#sol17 Poetry Day!

Today I started my poetry unit with my Creative Writing class! It’s always one of my favorite days, because although I write nonfiction, poetry is my first love.

I also love this day because I get to spend most of a period breaking down students’ conceptions of what poetry is and isn’t.

“The Road Not Taken”? Yes, universally agreed. (Although we do talk about what the poem actually means, not what everyone thinks it means.)

Then I move into the land of free verse, acrostic poetry, and some really out-there experimental poems, like this one:

IMG_7733

Or “Night Practice” by May Swenson, “The Murder of Two Men by a Kid Wearing Yellow-colored Gloves” by Kenneth Patchen, any of Mary Ellen Solt‘s concrete poetry, Alan Riddell’s “The Affair“:

My students, who have been carefully led to believe that all poetry looks and sounds the same and has Important Meaning, have never seen poems like these.

Poetry is as much about form and play and creativity and emotion as it is meaning; I tell them. As a poet myself, I’m rather horrified to think that a reader must only respond to my work with detached intellectual curiosity. (So was this poet.) That isn’t the point of art. And that shouldn’t be the point of our teaching of it, from the readers’ or the writers’ perspective.

Unfortunately, due to state testing, we don’t have class tomorrow, World Poetry Day.  But as they left class today, I reminded them as they went home and wrote their first poems tomorrow, they should remember: poetry isn’t something to fear or stress about or feel like you’re going to “get wrong.” It lives in us. It’s our heartbeat. It just takes a little coaxing to get it to emerge.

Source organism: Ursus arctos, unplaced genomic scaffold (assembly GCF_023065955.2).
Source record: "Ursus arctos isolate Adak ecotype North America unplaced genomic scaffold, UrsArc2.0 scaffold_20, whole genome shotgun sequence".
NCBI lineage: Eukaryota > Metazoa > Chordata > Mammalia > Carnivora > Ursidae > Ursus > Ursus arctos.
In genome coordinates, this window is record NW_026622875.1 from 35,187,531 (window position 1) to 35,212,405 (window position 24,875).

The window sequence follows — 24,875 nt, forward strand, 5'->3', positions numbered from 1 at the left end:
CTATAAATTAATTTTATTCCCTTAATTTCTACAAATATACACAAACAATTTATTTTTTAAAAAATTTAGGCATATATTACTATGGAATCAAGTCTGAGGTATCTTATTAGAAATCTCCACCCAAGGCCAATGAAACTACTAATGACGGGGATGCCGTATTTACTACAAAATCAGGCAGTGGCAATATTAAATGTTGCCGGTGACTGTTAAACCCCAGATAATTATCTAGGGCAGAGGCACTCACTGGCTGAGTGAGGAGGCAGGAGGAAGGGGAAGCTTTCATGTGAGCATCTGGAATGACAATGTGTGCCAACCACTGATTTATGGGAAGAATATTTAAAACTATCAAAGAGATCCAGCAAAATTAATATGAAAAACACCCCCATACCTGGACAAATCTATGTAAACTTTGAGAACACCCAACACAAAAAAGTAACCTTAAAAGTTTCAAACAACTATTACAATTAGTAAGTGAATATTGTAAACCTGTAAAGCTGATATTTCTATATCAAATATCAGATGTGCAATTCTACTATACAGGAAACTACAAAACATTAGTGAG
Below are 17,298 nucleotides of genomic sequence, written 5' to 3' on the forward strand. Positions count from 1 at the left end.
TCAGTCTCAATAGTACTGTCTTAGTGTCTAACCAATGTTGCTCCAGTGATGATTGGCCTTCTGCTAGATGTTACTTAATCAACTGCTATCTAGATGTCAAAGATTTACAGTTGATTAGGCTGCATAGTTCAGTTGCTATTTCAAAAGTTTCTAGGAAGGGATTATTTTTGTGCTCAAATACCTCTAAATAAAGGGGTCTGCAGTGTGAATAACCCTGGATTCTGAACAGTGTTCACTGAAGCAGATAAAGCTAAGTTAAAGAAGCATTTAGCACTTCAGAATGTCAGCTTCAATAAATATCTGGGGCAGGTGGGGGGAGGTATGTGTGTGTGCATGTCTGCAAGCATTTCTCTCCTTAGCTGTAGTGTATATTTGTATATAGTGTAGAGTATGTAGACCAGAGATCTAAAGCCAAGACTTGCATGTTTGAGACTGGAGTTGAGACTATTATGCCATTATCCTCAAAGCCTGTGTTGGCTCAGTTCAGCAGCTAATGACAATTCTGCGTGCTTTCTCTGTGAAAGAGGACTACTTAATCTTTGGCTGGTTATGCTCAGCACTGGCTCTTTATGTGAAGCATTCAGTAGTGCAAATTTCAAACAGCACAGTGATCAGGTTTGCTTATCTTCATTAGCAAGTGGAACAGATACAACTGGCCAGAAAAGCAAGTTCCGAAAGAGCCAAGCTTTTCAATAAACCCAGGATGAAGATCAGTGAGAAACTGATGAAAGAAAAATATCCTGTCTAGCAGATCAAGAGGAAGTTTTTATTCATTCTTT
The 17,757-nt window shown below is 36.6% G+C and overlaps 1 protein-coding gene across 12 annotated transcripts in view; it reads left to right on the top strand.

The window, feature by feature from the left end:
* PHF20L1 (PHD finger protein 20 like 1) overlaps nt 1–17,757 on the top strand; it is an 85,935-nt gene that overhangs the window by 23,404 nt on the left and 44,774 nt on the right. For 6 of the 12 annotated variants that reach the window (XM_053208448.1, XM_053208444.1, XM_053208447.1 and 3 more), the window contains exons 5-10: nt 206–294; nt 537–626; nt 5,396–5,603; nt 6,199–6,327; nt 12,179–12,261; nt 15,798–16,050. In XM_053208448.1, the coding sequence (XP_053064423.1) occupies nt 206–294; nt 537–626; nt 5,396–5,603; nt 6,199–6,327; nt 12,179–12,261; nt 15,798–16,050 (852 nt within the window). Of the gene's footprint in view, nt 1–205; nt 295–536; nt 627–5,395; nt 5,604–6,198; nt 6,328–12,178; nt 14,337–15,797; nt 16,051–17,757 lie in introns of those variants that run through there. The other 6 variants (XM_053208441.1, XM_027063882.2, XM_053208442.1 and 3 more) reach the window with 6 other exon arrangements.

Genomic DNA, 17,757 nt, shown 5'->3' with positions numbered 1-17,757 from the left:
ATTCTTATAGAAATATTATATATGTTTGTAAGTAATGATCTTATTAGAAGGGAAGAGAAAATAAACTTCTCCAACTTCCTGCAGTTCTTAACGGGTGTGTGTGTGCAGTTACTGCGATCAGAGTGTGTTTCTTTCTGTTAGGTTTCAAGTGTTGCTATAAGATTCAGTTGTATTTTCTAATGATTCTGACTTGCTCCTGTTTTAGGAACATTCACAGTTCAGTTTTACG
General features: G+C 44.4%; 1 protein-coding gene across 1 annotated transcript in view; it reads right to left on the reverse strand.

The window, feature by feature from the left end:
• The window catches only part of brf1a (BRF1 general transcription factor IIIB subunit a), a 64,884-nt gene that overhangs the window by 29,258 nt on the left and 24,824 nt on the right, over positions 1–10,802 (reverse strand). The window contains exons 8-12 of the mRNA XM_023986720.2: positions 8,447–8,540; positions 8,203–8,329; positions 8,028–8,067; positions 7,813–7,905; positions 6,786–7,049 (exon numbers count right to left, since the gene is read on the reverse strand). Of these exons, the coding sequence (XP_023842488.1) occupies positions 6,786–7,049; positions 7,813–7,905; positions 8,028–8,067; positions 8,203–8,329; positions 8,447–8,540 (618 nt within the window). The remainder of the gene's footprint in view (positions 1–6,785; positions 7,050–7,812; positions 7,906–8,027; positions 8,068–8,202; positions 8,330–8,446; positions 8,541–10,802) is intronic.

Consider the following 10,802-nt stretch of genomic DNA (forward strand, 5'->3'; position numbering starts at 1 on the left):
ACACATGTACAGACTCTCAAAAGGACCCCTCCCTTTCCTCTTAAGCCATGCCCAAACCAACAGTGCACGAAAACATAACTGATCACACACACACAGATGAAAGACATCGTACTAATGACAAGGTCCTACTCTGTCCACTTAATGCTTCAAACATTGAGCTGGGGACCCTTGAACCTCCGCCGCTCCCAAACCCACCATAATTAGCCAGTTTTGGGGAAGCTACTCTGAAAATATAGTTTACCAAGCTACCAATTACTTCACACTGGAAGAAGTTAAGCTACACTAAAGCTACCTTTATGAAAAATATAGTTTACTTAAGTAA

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5 thoughts on “#sol17 Poetry Day!

  1. I love poetry and sharing and teaching a variety of poetry types as well. And I love the fact that I can break the idea that poems have to rhyme. That Shel Silverstein is the only poet that exists. That all poems have to be about silly things. Not that there is anything wrong with Shel, or rhyming poems, or silly ones for that matter. But I love to take students deeper into poems and there meaning and the experimentation and expression that poetry can impart. Thanks for sharing your thoughts on poetry!

    Liked by 1 person

  2. Poetry was also my first writing love. I think the most important thing to teach about poetry is exactly this — that it is only something “profound” through its multiplicity of expression. That it can be whatever you want it to be. That it is not something to be feared and is hopefully not ever boring. This post is giving me some ideas for a creative writing lesson I’m teaching on Wednesday — thank you!

    Liked by 1 person

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